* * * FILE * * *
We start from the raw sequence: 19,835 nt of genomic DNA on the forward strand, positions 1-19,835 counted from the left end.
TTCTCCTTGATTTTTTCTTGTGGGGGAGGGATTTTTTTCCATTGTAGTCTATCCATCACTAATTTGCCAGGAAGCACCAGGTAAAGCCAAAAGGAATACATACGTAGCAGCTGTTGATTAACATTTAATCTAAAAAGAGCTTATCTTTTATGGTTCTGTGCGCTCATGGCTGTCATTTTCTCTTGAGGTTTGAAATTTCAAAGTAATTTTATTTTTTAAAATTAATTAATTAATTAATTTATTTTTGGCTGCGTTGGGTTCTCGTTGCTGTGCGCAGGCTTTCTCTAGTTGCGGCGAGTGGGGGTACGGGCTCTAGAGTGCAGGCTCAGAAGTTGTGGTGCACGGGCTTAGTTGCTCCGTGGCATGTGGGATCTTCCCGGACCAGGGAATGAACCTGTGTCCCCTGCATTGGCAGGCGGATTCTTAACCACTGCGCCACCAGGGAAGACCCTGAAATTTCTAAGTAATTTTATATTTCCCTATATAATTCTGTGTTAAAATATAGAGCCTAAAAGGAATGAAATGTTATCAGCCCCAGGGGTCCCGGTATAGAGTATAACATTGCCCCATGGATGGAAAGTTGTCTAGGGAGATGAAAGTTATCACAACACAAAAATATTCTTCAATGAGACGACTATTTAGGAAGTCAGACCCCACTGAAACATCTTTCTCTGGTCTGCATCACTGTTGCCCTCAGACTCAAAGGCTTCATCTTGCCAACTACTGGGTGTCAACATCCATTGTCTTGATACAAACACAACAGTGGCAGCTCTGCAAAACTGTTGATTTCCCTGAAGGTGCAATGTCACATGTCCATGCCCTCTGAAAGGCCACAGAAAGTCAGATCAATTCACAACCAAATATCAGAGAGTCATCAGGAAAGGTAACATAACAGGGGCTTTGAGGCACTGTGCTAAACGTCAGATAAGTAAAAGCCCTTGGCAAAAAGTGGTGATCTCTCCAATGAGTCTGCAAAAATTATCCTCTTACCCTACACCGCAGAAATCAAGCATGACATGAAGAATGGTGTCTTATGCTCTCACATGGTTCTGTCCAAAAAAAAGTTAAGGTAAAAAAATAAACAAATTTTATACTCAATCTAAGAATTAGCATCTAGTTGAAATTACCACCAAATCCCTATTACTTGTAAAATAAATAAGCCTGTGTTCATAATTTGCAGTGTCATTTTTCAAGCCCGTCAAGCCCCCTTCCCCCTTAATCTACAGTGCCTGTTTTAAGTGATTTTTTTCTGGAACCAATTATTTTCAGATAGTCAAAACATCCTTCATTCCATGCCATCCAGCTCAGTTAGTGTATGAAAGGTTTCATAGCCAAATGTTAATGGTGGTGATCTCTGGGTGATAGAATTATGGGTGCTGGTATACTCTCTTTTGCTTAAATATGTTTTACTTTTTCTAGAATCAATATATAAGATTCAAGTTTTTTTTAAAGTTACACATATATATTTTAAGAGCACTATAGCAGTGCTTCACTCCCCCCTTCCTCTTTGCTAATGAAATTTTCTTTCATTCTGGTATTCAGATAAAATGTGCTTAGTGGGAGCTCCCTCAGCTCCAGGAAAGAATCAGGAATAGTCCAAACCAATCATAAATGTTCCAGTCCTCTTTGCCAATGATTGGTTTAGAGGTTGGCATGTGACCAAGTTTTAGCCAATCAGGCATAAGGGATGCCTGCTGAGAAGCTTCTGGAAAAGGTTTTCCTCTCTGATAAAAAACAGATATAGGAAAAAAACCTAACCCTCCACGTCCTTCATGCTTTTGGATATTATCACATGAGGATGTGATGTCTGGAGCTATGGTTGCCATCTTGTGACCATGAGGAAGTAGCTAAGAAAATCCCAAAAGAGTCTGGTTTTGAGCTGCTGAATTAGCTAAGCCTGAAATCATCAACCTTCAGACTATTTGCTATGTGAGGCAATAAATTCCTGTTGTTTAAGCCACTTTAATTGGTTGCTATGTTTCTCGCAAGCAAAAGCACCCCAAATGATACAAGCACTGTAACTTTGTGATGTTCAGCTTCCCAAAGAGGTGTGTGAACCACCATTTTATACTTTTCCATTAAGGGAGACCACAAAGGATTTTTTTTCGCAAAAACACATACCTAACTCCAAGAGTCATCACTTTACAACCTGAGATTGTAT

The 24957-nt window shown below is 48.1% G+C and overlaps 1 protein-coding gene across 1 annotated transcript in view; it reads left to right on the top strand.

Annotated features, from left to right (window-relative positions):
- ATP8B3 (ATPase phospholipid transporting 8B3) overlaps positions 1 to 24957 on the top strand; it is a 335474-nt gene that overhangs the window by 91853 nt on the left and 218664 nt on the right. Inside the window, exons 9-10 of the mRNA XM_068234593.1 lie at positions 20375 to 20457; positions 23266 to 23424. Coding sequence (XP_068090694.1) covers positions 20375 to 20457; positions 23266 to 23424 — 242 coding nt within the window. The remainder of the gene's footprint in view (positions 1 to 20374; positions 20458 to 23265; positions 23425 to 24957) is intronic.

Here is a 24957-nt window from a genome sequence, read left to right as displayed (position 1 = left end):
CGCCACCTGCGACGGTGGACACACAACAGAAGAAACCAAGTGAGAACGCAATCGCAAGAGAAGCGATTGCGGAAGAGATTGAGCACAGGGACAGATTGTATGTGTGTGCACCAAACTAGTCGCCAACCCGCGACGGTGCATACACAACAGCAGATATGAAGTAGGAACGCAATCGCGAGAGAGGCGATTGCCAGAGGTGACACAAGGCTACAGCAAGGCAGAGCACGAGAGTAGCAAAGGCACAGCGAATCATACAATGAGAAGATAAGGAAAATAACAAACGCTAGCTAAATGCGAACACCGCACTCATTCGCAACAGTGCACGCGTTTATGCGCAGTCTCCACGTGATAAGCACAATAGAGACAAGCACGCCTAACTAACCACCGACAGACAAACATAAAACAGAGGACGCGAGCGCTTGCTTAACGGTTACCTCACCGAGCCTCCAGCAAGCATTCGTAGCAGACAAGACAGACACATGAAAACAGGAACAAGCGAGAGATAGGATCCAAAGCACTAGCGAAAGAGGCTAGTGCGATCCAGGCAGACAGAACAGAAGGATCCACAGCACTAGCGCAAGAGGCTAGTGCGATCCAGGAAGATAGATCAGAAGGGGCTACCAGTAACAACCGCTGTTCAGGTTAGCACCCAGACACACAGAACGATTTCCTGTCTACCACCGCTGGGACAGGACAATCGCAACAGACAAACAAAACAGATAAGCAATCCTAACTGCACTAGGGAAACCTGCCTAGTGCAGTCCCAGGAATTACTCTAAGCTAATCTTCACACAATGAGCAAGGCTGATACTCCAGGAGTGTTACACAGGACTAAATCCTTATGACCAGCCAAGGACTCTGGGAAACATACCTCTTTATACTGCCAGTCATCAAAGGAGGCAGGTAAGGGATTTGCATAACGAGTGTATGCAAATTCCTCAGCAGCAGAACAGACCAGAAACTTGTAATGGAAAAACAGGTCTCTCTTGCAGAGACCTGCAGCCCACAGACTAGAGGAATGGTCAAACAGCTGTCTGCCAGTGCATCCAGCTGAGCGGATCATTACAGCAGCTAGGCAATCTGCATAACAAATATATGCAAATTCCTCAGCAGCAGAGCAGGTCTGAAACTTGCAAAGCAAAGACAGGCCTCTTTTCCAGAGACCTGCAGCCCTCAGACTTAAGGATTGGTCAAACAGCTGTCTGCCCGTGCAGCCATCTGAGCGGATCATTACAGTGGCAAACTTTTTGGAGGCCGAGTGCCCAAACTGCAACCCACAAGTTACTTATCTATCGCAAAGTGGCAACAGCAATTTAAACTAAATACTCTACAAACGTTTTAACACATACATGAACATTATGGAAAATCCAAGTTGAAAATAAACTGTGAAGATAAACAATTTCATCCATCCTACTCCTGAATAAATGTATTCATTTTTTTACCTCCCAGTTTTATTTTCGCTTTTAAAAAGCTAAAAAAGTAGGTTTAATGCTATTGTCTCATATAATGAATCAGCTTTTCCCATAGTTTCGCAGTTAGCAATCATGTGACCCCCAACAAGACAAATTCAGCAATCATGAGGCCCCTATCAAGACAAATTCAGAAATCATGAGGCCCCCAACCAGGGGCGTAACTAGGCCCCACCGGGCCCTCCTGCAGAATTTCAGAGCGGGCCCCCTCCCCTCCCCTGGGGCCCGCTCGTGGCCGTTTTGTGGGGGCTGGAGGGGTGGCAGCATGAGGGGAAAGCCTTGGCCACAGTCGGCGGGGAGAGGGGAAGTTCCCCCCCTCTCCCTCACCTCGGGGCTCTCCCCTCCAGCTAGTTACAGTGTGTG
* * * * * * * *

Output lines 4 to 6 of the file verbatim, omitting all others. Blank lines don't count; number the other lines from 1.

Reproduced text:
Annotated features, from left to right (window-relative positions):
- ATP8B3 (ATPase phospholipid transporting 8B3) overlaps positions 1 to 24957 on the top strand; it is a 335474-nt gene that overhangs the window by 91853 nt on the left and 218664 nt on the right. Inside the window, exons 9-10 of the mRNA XM_068234593.1 lie at positions 20375 to 20457; positions 23266 to 23424. Coding sequence (XP_068090694.1) covers positions 20375 to 20457; positions 23266 to 23424 — 242 coding nt within the window. The remainder of the gene's footprint in view (positions 1 to 20374; positions 20458 to 23265; positions 23425 to 24957) is intronic.

Here is a 24957-nt window from a genome sequence, read left to right as displayed (position 1 = left end):